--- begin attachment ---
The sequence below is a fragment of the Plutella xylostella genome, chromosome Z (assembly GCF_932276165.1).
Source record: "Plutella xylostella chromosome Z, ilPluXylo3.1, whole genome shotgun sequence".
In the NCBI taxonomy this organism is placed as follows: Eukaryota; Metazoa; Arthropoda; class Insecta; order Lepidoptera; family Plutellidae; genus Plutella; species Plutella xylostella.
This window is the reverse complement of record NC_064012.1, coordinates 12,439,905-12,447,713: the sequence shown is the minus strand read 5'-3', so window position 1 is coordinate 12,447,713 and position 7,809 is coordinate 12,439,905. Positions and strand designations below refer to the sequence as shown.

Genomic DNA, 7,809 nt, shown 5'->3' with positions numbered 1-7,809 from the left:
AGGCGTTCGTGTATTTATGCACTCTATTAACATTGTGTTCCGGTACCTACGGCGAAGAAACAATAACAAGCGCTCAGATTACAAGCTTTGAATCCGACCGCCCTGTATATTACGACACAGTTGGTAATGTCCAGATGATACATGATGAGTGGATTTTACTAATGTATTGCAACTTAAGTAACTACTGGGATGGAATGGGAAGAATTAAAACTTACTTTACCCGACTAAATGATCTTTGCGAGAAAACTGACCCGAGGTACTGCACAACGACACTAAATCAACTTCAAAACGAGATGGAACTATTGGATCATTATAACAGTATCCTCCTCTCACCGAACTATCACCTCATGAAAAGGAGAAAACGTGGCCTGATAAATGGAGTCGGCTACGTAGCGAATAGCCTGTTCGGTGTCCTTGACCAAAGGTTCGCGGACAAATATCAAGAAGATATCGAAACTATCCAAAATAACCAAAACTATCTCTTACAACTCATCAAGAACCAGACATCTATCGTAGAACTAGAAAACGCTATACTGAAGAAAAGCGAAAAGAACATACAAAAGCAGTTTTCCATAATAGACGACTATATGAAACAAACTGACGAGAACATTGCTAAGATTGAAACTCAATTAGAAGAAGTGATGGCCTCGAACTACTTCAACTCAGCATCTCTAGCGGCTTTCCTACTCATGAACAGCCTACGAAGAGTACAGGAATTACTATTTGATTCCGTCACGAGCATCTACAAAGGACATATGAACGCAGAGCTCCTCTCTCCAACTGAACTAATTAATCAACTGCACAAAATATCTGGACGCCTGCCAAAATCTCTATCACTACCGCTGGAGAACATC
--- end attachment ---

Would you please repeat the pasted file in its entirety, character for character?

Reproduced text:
The sequence below is a fragment of the Plutella xylostella genome, chromosome Z (assembly GCF_932276165.1).
Source record: "Plutella xylostella chromosome Z, ilPluXylo3.1, whole genome shotgun sequence".
In the NCBI taxonomy this organism is placed as follows: Eukaryota; Metazoa; Arthropoda; class Insecta; order Lepidoptera; family Plutellidae; genus Plutella; species Plutella xylostella.
This window is the reverse complement of record NC_064012.1, coordinates 12,439,905-12,447,713: the sequence shown is the minus strand read 5'-3', so window position 1 is coordinate 12,447,713 and position 7,809 is coordinate 12,439,905. Positions and strand designations below refer to the sequence as shown.

Genomic DNA, 7,809 nt, shown 5'->3' with positions numbered 1-7,809 from the left:
AGGCGTTCGTGTATTTATGCACTCTATTAACATTGTGTTCCGGTACCTACGGCGAAGAAACAATAACAAGCGCTCAGATTACAAGCTTTGAATCCGACCGCCCTGTATATTACGACACAGTTGGTAATGTCCAGATGATACATGATGAGTGGATTTTACTAATGTATTGCAACTTAAGTAACTACTGGGATGGAATGGGAAGAATTAAAACTTACTTTACCCGACTAAATGATCTTTGCGAGAAAACTGACCCGAGGTACTGCACAACGACACTAAATCAACTTCAAAACGAGATGGAACTATTGGATCATTATAACAGTATCCTCCTCTCACCGAACTATCACCTCATGAAAAGGAGAAAACGTGGCCTGATAAATGGAGTCGGCTACGTAGCGAATAGCCTGTTCGGTGTCCTTGACCAAAGGTTCGCGGACAAATATCAAGAAGATATCGAAACTATCCAAAATAACCAAAACTATCTCTTACAACTCATCAAGAACCAGACATCTATCGTAGAACTAGAAAACGCTATACTGAAGAAAAGCGAAAAGAACATACAAAAGCAGTTTTCCATAATAGACGACTATATGAAACAAACTGACGAGAACATTGCTAAGATTGAAACTCAATTAGAAGAAGTGATGGCCTCGAACTACTTCAACTCAGCATCTCTAGCGGCTTTCCTACTCATGAACAGCCTACGAAGAGTACAGGAATTACTATTTGATTCCGTCACGAGCATCTACAAAGGACATATGAACGCAGAGCTCCTCTCTCCAACTGAACTAATTAATCAACTGCACAAAATATCTGGACGCCTGCCAAAATCTCTATCACTACCGCTGGAGAACATC